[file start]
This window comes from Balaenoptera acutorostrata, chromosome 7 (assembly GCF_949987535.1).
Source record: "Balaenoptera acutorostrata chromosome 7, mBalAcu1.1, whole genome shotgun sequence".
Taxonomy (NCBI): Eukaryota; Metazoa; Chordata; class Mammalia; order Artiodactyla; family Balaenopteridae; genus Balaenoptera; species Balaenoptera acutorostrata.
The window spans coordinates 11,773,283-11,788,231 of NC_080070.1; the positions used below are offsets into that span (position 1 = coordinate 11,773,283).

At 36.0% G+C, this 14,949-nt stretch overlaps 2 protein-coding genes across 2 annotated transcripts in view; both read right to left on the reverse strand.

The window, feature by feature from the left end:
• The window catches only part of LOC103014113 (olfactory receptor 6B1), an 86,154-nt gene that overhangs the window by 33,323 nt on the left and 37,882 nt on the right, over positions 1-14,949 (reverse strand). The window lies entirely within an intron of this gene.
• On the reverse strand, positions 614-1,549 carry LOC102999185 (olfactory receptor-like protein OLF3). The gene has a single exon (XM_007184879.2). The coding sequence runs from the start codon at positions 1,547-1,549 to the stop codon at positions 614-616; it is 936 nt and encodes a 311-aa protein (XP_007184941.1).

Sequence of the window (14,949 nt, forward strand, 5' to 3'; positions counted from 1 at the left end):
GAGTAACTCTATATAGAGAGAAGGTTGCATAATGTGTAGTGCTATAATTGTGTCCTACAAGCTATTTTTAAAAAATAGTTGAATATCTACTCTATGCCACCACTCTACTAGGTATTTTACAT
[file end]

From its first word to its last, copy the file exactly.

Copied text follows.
This window comes from Balaenoptera acutorostrata, chromosome 7 (assembly GCF_949987535.1).
Source record: "Balaenoptera acutorostrata chromosome 7, mBalAcu1.1, whole genome shotgun sequence".
Taxonomy (NCBI): Eukaryota; Metazoa; Chordata; class Mammalia; order Artiodactyla; family Balaenopteridae; genus Balaenoptera; species Balaenoptera acutorostrata.
The window spans coordinates 11,773,283-11,788,231 of NC_080070.1; the positions used below are offsets into that span (position 1 = coordinate 11,773,283).

At 36.0% G+C, this 14,949-nt stretch overlaps 2 protein-coding genes across 2 annotated transcripts in view; both read right to left on the reverse strand.

The window, feature by feature from the left end:
• The window catches only part of LOC103014113 (olfactory receptor 6B1), an 86,154-nt gene that overhangs the window by 33,323 nt on the left and 37,882 nt on the right, over positions 1-14,949 (reverse strand). The window lies entirely within an intron of this gene.
• On the reverse strand, positions 614-1,549 carry LOC102999185 (olfactory receptor-like protein OLF3). The gene has a single exon (XM_007184879.2). The coding sequence runs from the start codon at positions 1,547-1,549 to the stop codon at positions 614-616; it is 936 nt and encodes a 311-aa protein (XP_007184941.1).

Sequence of the window (14,949 nt, forward strand, 5' to 3'; positions counted from 1 at the left end):
GAGTAACTCTATATAGAGAGAAGGTTGCATAATGTGTAGTGCTATAATTGTGTCCTACAAGCTATTTTTAAAAAATAGTTGAATATCTACTCTATGCCACCACTCTACTAGGTATTTTACAT